Glenn So in that case, you know, if we are looking for we had in some cases we're just looking for something to come up. And I can think of a couple of situations where that might be the case. Then the non-certified seed probably does have a role in those situations.
Allister But in the short term systems where you're doing multiple spray practices, you know, particularly knocking down and terminating, you know, I will not take it away from the fact that you have a choice. I feel the shorter the system. Maybe there's an element more justification for concept, but when you're talking about perennial pastures or really valuable crops that are the building blocks of your productivity and the building blocks of, you know, your future hygiene of your property, your individual property, your own business, not knowing what's going on is always, the risk, I would see as the bigger deal. Words are cheap. It's easy to say things and make people feel good about their decision and that they're making a wise, you know, a thoughtful decision under the moment they're making that decision. And yes, you will grow, feed. You will grow feed. The question isn't whether you will grow feed. It will be will you grow feed for how long you want to grow feed. Will it be safe feed and what will it look like in two, three, four years time? You're investing on things that may be in the ground for 5 to 10 years.
Glenn Yep. And I think this is the bit that I would always come back to is the difference in cost, for example, or the saving that you make at that point. You've got to be really sure that system doesn't incur more cost in terms of more chemical, a shorter life. And those costs inherently are much larger then maybe the cost that you think you are saving at the start.
Allister Absolutely. So what you've described by that is the hidden costs. So, for example, you know, if you do a good rotation and you have a nice clean seedbed, the actual post establishment chemical use you, which is quite an expensive process with many different pasture sprays or crop sprays, will be very heavily influenced by your rotation. And it's big savings if you put an effort into doing a nice rotation to keep things clean. This big savings by maybe not having to spray. And so suddenly if you have guaranteed you have to spray by what you sown the reality is that's an incurred cost that is guaranteed now as opposed to you've already done a lot of work. You've cleaned up a landscape. The chances are that I can get this lovely legume establishment because I do not have to put a heavy chemical across the top to chase anything. And then if I value my legumes, which are quite expensive parts of those mixes, you know what sort of chemical I'm putting over to capture some of these other weeds that might turn up. And, you know, how many times might I have to do that? So the key to that one is that there are potentially hidden costs in cheap seed, for example, having to direct roll back into a failed one.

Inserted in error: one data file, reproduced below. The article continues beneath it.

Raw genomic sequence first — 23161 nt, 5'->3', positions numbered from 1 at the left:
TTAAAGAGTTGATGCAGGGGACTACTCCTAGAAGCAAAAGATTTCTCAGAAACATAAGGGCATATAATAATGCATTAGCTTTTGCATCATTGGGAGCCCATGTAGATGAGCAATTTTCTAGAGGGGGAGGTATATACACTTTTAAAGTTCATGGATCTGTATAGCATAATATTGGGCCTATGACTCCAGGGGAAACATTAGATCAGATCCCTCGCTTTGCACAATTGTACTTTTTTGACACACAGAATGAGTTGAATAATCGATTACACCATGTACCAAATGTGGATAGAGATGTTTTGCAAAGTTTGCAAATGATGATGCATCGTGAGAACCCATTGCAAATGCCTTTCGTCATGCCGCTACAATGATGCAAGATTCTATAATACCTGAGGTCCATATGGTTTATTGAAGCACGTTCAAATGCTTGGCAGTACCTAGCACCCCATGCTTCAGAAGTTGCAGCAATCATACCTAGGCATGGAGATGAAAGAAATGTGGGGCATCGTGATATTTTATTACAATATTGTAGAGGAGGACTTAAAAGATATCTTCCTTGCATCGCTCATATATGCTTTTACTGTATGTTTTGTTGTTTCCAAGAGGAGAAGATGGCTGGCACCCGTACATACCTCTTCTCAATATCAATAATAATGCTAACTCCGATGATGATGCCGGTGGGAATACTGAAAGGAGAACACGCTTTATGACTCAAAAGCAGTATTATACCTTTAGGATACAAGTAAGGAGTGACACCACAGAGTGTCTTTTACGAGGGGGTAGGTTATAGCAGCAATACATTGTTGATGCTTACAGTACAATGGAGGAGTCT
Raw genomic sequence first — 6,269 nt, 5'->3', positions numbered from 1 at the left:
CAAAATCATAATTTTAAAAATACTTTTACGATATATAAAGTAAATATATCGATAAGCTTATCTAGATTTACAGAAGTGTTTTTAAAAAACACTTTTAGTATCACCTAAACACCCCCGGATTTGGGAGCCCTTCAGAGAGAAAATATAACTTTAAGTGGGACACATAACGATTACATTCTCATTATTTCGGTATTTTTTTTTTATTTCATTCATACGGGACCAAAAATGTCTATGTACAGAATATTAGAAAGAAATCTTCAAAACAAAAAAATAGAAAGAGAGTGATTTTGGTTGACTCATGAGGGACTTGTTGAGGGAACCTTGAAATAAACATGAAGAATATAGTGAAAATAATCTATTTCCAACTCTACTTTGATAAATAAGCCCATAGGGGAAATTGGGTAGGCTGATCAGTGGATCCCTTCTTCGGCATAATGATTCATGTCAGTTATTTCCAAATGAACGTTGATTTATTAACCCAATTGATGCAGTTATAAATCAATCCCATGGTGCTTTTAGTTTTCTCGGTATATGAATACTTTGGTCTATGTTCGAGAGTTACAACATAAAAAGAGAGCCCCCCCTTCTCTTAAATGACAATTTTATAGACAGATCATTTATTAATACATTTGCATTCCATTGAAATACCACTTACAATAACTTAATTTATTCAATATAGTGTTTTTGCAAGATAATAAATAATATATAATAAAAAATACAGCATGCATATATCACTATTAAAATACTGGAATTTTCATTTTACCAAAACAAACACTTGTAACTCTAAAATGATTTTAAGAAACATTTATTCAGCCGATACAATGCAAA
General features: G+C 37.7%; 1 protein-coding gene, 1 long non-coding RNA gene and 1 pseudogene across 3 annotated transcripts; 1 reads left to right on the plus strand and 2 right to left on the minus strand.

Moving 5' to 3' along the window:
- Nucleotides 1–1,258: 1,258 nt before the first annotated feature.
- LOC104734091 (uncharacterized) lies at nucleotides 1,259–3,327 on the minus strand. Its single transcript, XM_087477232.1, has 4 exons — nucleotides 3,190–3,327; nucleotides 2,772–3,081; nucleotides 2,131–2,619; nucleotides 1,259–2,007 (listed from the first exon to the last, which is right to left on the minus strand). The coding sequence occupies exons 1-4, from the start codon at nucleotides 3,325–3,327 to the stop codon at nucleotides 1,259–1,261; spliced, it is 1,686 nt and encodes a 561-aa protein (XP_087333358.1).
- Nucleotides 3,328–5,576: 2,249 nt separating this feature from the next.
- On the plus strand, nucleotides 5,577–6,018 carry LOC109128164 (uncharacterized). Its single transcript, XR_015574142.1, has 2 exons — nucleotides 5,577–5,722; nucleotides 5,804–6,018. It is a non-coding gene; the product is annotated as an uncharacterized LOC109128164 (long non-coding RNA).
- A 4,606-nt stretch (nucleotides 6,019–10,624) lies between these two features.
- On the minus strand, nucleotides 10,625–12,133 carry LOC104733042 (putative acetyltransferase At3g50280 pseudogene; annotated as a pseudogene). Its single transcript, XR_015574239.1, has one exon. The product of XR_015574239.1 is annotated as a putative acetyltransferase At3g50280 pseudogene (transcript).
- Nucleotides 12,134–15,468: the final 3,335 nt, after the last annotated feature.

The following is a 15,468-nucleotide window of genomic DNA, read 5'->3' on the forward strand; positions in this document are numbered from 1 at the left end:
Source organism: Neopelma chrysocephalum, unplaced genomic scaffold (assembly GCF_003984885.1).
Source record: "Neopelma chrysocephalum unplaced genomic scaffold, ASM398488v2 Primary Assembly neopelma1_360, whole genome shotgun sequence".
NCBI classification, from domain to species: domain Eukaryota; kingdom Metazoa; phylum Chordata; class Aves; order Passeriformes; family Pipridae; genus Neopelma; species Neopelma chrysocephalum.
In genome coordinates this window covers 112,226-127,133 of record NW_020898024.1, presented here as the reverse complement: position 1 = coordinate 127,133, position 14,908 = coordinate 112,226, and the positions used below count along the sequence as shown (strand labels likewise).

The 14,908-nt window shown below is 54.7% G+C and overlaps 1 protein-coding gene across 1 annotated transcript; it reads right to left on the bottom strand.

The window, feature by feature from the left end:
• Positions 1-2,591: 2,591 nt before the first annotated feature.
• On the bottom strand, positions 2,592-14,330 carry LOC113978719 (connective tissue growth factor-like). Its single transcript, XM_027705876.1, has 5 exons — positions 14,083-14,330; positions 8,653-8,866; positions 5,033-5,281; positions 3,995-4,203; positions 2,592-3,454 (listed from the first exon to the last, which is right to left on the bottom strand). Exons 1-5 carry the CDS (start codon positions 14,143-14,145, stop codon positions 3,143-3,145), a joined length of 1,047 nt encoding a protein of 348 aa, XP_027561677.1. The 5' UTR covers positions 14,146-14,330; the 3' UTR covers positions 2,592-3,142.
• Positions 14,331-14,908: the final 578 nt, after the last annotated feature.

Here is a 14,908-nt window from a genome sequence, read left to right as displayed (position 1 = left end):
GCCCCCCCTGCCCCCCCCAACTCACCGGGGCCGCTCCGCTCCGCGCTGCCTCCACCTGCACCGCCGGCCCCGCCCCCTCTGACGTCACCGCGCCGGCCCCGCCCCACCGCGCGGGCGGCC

Allister Is like, okay so you believe that your grass dies every year because you're in a tough environment. Is it really dying every year because you're in a tough environment or is it because you've got a seed line that doesn't have an endophyte that is functional in your environment and you are guaranteed you've incurred the cost to stitch into. Whereas by investing in something that you know the correct endophyte for your landscape, you might get that one more year's worth of production before you have to do that. And that year is really valuable.
Glenn It is.
Allister My problem with the cost base discussion. At no point have you used the word value.
Glenn Yes, that's a really good point, Allister.
Allister I really think that we discuss cheap seed. We discuss the uncertified trading. We take opportunities because they seem good, there's the irony. They seem good value for money. But you forget that you are about to earn an income off it. And it's quite valuable that it actually meets your expectations to quite a high level. So you haven't quite valued your future income stream as much as your front up cost moment.